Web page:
Use use coloring pages and one of the crayon techniques for your following classroom art lesson.
Trace within the photocopied picture outline with crayon.
Thick lines work best.
Brush in the whole page with thin paint. Only use one color.
The waxed lines will resist the paint and the picture will glow through.
Color most of the picture with crayon. Leave some areas white.
Brush within the whole page with thin paint. Only use one color.
Draw within the lines with crayon.
Paint the image with any number of colors.
The crayon lines is likely to make the photo much easier to paint.
They stop edges bleeding into each other.
This is not a resist but it is an incredible extension in the previous activities.
Paint the photo with watercolors.
When the paint is dry, use crayons to add detail and depth of color.
Rip off a small small note that’s regarding the size a matchbox.
Use a crayon to scribble thickly to the paper.
Turn the paper over and ultizing your thumb rub the crayon on to the picture.
This generates a very soft smooth effect.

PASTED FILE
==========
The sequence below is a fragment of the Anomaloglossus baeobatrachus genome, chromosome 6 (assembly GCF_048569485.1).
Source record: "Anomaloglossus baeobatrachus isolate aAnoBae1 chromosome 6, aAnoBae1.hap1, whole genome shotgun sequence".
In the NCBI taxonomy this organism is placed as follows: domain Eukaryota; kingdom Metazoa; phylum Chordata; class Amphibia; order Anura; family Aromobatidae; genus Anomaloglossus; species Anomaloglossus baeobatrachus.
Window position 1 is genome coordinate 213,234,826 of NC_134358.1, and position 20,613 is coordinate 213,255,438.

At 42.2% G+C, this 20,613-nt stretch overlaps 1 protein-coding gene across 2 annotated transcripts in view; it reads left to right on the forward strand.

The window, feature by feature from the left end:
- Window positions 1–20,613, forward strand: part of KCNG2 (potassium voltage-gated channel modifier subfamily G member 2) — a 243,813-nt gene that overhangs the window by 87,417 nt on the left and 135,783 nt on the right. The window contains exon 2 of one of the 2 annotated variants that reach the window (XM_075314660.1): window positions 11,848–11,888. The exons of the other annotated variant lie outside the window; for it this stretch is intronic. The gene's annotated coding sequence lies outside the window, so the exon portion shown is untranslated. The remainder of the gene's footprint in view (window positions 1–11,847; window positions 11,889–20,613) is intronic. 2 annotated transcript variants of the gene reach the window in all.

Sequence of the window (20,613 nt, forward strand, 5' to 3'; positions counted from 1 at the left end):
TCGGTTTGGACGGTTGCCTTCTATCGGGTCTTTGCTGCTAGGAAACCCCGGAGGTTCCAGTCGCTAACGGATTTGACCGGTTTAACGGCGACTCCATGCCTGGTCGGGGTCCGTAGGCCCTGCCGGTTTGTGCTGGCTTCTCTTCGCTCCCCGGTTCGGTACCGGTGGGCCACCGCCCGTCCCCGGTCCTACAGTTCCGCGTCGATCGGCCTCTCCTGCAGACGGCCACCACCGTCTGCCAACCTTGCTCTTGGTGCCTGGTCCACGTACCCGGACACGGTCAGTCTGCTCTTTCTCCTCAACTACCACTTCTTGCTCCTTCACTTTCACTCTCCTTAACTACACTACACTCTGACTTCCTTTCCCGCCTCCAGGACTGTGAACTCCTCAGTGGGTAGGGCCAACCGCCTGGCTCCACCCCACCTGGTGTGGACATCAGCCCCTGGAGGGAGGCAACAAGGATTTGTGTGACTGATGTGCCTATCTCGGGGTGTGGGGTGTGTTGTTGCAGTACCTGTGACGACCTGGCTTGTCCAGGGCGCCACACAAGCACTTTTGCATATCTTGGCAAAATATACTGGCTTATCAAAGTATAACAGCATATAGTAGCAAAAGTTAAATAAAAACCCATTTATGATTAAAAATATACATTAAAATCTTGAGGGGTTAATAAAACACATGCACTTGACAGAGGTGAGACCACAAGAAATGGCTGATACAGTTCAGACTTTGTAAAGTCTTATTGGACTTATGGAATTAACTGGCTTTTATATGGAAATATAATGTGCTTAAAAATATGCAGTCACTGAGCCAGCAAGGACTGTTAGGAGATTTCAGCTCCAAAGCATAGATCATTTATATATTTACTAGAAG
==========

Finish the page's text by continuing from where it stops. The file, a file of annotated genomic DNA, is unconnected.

Color a place of the photo having a textured object placed underneath.
Sandpaper, string, crumpled paper, bricks, bark, leaves, signs and rocks can cause interesting patterns. Experiment having a piece of blank paper first.
Use grated pieces or shavings of crayon to make a swirling effect.
Sprinkle the crayon on to the image and after that rub these with your thumb.
This is successful if you use different colors together.
It makes effective animal fur, storm clouds or grass.
Go on the outline of the image with black crayon.
Color the remainder of the photo thickly with crayon.
If possible use a small little bit of cotton wool or cloth to polish the picture.
Heat from the friction of rubbing melts the crayon and results in a smooth shiny effect.
Apply a small amount of vegetable oil to a cotton wool ball.
Gently rub the oil in the back of the image.
The oil can make the image almost transparent.
Students may be because of the oil soaked balls inside a paint tray.
Encourage these to check out and within the picture to spread the oil.
Hang the photo in a classroom window to produce a stained glass effect.